Hummel Septets
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'Capricorn's combination of individual virtuosity with a persuasive sense of teamwork means both of Hummel's delightful chamber works really come to life … Hummel at his most dazzling, delighting us with his unpredictable instrumentation. The players vividly communicate their enjoyment of the music with scintillating performances' (BBC Music Magazine)
Some of Hummel’s finest chamber music was composed during the 1820s, including the Grand Trio Concertant, Op 83, in E (1820), the Grand Quintetto, Op 87, in E flat (1821) and the Piano Trios, both in E flat, Opp 93 and 96 (c1822). The so-called ‘Military’ Septet, dating from October 1829, is perhaps a less profound work, but that is very much in the nature of the genre. Military first movements were all the rage in Vienna at the turn of the nineteenth century, the most celebrated example prior to Hummel’s Septet being Woffl’s Grand Concert Militaire.

As befits a piece of this description, the trumpet is called upon in the fast movements to colour the music militaristically, its only real justification for this debut in the chamber music of the Classical period. Its use here can hardly be said to have caught on in a big way, but Hummel’s piece undoubtedly inspired Saint-Saëns to use the instrument in his Septet, Opus 65.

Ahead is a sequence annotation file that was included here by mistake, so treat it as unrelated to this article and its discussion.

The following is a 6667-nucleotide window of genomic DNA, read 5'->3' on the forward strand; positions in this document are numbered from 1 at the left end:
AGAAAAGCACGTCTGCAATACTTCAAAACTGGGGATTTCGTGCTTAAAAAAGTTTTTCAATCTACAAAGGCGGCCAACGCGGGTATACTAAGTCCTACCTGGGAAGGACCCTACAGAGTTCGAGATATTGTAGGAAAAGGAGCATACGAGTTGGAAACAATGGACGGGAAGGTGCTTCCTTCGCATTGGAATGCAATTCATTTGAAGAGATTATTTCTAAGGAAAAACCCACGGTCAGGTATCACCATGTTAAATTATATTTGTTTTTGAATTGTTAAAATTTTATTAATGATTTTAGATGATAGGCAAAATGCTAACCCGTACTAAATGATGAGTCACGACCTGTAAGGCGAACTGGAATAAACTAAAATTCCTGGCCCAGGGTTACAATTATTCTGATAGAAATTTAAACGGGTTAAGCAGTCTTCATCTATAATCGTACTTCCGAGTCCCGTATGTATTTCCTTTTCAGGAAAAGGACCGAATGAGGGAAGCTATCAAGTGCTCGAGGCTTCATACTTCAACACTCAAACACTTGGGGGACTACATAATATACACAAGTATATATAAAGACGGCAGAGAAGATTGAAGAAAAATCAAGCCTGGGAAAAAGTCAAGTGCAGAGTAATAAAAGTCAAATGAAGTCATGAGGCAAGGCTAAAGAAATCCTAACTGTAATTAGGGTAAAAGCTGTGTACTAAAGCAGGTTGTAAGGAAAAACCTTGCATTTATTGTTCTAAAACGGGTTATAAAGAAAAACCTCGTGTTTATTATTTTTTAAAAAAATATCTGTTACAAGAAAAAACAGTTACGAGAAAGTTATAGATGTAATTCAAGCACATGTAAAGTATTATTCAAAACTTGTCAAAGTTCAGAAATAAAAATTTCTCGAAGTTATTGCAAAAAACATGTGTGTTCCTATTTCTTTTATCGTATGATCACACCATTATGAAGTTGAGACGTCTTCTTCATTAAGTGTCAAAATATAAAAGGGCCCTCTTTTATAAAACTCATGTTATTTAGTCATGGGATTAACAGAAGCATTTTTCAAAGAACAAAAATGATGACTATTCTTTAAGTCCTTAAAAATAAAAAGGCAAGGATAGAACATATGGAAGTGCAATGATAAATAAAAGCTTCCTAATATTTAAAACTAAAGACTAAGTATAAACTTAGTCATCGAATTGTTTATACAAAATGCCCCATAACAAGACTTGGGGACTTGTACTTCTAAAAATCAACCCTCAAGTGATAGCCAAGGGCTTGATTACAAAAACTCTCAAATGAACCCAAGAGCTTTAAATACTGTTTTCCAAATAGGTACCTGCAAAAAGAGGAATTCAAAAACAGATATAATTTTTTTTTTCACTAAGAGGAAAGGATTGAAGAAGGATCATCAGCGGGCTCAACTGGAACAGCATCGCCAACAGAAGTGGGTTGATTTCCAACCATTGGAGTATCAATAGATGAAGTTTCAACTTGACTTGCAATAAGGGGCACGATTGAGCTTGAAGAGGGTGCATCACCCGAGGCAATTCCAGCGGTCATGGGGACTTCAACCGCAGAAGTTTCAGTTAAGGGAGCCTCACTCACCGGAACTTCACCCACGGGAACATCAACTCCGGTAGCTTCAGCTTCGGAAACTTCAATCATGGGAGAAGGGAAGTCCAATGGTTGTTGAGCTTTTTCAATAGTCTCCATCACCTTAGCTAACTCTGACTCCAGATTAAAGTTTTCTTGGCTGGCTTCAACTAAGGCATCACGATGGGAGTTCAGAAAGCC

The ‘Military’ Septet is scored for piano, flute, clarinet, trumpet, violin, cello and double bass, with a quintet arrangement along the same lines as the Op 74. Such was Hummel’s enormous popularity at this time that the work was published virtually simultaneously in London, Paris and Vienna in 1830.

The ebullient Allegro con brio first movement immediately establishes the greater sense of equality between the various instrumental lines. After a piano-dominated opening, all the treble instruments have a go – trumpet, violin, then clarinet – and it is the clarinet which eventually introduces the wistful G major second subject.

The serenely drawn lines of the Adagio naturally dispense with the services of the trumpet, but the dramatic Beethovenian Menuetto (another scherzo), features the inevitable clarion calls in its gentle middle section, humorously recalled at the very end.

The various musical elements which combine to make up the Vivace finale, place the piece firmly in its historical context. For whilst there is an undeniable whiff of early Beethoven apparent in the melodic writing (and the throwaway fugato passage near the beginning), the fizzing arpeggiac figurations in the piano part clearly point the way forward to Mendelssohn. At the end, the music dies away enchantingly, in total contradiction to one’s natural expectations.

from notes by Julian Haylock © 1991
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